Many people understand the importance of having a will. Not everyone, however, is aware of the benefits of retaining a lawyer to draft and finalize a will. The security you gain by hiring a lawyer goes beyond knowing that your will meets technical requirements and will hold up in the face of challenge. You will also know you have explored the full range of issues that a will can address and understand how it fits into the context of your broader estate planning.
Our goal is to assist clients with their immediate and long-term estate planning, and to remain accessible to them as their needs change over time.
When we meet with you, we will review your particular circumstances and make recommendations regarding what should be included in your will, as well as the need for double wills or a mutual wills agreement.
Preparing double wills is an estate planning technique which minimizes the amount of probate fees (estate administration taxes) payable on death by your estate. One will, the “primary Will” deals with those assets that require a Certificate of Appointment of Estate Trustee with a Will (Probate) and only the value of assets in this Will are subject to Probate fees. The second Will, the “secondary Will”, deals with those assets that do not require Probate and the value of the assets in this Will are not subject to probate fees. By creating two pools of assets, we can thereby reduce the total value of the estate and minimize the fees paid by your estate requiring probate.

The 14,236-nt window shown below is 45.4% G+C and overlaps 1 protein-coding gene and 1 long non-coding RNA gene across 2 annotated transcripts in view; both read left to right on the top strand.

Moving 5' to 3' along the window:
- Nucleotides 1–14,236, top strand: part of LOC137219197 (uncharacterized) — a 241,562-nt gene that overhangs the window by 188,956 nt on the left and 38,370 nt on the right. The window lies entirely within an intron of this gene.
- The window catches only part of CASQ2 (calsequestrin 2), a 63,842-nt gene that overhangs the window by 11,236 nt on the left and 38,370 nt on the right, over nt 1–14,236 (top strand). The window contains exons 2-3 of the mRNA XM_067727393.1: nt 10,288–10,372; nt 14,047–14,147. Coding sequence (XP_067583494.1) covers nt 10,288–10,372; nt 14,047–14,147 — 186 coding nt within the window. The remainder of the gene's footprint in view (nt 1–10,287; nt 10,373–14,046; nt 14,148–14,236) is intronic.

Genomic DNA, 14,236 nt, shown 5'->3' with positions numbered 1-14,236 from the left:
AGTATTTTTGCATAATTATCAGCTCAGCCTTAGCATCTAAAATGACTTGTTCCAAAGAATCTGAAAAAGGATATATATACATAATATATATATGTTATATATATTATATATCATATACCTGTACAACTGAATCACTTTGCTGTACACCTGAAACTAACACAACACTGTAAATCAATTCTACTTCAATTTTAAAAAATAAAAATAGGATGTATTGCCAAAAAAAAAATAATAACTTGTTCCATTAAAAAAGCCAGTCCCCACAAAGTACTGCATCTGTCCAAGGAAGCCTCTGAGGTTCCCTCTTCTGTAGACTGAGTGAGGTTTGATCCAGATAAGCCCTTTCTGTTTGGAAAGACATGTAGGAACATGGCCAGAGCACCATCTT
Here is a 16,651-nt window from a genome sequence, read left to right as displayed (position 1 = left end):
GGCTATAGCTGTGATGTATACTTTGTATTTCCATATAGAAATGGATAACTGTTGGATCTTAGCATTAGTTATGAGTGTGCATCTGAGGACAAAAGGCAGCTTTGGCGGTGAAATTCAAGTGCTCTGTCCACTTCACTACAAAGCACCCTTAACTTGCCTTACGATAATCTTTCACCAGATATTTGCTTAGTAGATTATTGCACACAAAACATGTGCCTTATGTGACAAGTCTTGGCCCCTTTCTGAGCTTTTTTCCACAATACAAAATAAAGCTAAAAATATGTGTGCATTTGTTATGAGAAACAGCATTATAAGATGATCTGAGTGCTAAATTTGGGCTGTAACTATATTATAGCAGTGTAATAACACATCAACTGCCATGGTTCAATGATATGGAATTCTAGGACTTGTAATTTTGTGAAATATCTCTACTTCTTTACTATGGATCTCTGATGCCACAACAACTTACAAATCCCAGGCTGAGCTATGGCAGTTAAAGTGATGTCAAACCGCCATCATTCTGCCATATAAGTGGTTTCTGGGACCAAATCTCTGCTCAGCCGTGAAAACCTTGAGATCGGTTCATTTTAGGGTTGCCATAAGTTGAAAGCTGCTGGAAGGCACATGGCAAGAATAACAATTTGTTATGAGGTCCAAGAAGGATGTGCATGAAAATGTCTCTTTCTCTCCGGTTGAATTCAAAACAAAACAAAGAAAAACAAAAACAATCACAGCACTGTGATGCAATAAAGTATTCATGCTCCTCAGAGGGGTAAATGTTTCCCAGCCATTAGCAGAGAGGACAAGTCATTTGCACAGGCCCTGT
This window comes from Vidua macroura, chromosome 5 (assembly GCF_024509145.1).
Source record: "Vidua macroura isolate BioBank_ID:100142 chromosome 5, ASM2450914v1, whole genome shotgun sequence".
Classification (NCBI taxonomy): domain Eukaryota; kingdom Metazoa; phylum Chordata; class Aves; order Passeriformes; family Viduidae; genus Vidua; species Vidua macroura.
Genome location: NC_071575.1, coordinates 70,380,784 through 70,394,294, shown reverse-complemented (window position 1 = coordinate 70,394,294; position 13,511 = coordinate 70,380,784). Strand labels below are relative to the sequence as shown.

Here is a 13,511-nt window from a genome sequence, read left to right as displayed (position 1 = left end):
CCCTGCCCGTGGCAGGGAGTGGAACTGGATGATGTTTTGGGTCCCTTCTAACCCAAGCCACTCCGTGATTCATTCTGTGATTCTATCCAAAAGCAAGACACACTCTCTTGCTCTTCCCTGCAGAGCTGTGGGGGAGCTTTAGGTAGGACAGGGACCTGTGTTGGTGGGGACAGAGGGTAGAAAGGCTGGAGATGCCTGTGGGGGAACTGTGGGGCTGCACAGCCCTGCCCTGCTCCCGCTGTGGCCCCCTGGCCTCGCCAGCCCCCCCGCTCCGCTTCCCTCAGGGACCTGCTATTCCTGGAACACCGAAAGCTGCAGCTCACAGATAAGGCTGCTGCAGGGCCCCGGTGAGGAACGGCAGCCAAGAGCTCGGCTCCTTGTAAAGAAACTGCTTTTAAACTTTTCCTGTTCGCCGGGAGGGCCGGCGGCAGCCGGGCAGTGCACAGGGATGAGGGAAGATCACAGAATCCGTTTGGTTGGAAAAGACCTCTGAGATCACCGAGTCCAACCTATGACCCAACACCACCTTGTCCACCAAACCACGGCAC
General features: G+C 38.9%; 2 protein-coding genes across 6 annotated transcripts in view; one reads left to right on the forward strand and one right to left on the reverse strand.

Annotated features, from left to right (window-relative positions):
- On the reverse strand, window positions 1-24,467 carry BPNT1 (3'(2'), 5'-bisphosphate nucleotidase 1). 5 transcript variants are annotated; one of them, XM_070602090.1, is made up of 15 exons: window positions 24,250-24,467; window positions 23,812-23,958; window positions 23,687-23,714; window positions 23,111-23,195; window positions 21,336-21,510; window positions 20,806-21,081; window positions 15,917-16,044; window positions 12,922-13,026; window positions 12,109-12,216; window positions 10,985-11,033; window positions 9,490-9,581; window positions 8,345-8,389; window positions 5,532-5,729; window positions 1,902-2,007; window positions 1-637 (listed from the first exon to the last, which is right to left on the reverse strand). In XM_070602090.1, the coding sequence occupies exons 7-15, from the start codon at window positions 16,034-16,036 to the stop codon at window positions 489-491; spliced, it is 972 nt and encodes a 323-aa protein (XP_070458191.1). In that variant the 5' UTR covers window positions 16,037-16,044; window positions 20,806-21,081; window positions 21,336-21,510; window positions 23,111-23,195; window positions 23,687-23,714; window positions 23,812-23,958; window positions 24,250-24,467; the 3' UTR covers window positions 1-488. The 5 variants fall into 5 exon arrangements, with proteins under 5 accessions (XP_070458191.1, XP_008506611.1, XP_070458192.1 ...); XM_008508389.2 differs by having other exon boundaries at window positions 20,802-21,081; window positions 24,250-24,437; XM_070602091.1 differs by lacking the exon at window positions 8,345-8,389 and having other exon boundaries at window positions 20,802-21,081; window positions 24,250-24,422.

Mirror or Reciprocal Wills vs. Mutual Wills
There have been successful arguments made in court that the terms of a will can be set aside on the basis of contract – yes, contract. So how does a will become a contract? Well, under circumstances where a couple makes a will with a lawyer, each will be mirroring the other will (referred to as reciprocal or mirror wills) , arguments have been made that each member of the couple has contracted with the other not to change the will at any time after the making of the will.
When a couple makes a mirror will, each member of the couple has provisions as to what happens when the survivor of them dies, and those provisions are often the same – so, for example in a second marriage, where each spouse has children from a previous marriage, the mirror will might provide that, upon the death of the survivor, the total estate of the survivor will get split between the children of each of the spouses. The argument made in court is that, at the time of the drafting of the mirror wills, there was an implied contract that the survivor could not change his/her will to cut out the children of the first of them to die.
In order for such a contract to be found to exist, courts will usually look for outside evidence, other than simply the existence of mirror wills, to support the argument for a contract to exist. In order to create clarity in estate planning, it remains important, for couples who are preparing an estate plan, to give consideration to whether it is their intention to bind each other to the terms of the wills that they jointly prepare.